In the statement, NHTSA also noted, “there is presently a petition before the Federal Trade Commission seeking to prohibit at least one rental car company from renting vehicles on which safety recall campaign remedies remain outstanding.”

That rental car company would be Enterprise Holdings, which is presently the largest provider of rental cars in North America, via its three car-rental brands: Alamo, Enterprise and National.

The FTC petition was filed in August by CAS and Consumers for Auto Reliability and Safety (CARS) after Enterprise admitted liability at the end of a five-year lawsuit that stemmed from the 2004 deaths of two young women in a car wreck. According to the petition, the women, Rachel and Jacqueline Houck, were killed in a collision that was indirectly caused by a defect in a Chrysler PT Cruiser that had been recalled.

That defect was not fixed before it was rented to the women by Enterprise, according to the petition, which said the PT Cruiser had been recalled due to a risk of under-hood fires. The women were not informed of the risk and while driving in California, the car caught fire, causing a loss of steering power that led to a head-on collision with a semi-trailer truck. The women were killed instantly, according to the document.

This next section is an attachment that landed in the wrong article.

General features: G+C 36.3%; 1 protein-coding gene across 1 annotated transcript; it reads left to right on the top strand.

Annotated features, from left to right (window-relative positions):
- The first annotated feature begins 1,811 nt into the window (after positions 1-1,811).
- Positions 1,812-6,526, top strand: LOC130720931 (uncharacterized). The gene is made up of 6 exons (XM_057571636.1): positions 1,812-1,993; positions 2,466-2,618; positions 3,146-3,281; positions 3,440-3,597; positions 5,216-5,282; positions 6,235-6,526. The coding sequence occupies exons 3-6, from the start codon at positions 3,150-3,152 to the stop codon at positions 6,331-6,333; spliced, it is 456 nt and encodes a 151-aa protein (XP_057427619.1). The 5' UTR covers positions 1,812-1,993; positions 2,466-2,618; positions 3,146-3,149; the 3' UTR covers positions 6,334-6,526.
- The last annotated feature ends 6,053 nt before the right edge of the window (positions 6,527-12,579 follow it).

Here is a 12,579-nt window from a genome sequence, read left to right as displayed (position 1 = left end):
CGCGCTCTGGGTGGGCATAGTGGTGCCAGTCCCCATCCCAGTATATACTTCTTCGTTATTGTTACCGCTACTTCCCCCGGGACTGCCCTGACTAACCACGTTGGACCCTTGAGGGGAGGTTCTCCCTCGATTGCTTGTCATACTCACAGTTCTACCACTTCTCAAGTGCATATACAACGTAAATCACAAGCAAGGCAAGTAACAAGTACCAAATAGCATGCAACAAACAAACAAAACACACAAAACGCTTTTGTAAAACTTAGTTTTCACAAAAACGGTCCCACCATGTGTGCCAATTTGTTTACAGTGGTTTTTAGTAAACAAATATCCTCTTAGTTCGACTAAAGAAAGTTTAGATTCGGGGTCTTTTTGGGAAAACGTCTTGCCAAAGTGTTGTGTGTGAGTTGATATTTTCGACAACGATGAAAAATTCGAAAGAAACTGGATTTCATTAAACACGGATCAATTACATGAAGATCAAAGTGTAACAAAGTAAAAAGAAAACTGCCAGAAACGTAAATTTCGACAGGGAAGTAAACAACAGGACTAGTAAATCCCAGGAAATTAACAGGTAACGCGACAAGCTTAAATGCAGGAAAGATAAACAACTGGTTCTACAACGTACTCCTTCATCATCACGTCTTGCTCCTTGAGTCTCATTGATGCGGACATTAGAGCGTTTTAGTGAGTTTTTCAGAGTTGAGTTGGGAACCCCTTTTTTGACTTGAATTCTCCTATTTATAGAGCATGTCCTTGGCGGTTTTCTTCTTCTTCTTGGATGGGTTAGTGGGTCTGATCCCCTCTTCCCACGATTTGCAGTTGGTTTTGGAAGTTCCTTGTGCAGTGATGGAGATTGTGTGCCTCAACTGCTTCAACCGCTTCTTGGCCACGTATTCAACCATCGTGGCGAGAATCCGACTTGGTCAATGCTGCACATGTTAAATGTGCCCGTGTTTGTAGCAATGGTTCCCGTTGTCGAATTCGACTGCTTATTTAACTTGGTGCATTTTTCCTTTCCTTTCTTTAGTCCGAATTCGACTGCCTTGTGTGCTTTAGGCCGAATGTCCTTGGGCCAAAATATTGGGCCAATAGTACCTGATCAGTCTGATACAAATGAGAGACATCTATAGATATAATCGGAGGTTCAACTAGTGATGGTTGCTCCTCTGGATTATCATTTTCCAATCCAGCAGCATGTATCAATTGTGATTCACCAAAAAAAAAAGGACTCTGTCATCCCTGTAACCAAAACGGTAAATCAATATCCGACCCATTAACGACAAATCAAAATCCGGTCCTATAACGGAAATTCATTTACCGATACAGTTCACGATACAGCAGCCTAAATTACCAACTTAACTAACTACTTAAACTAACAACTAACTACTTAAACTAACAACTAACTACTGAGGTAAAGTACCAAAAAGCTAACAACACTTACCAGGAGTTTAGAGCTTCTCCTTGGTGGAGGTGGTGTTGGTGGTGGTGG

Further, the petition said that at least four individuals had rented the vehicle after Enterprise received a recall notice.

After five years of fighting the suit, Enterprise admitted liability, and the parents of the Houck women were awarded a damages-only verdict of $15 million.

Compliance Required By Rental Companies and Manufacturers

NHTSA stated that the purpose of the probe is to “investigate recall remedy completion by rental car companies on (the above-mentioned) safety recall campaigns. These campaigns were chosen due to their inclusion of vehicles used in the rental market. This information is expected to provide the agency an indication of how completely and how quickly rental car fleets, in general or individually, perform necessary recall-related repairs or other remedies on the vehicles owned and then leased for use on the roadways.”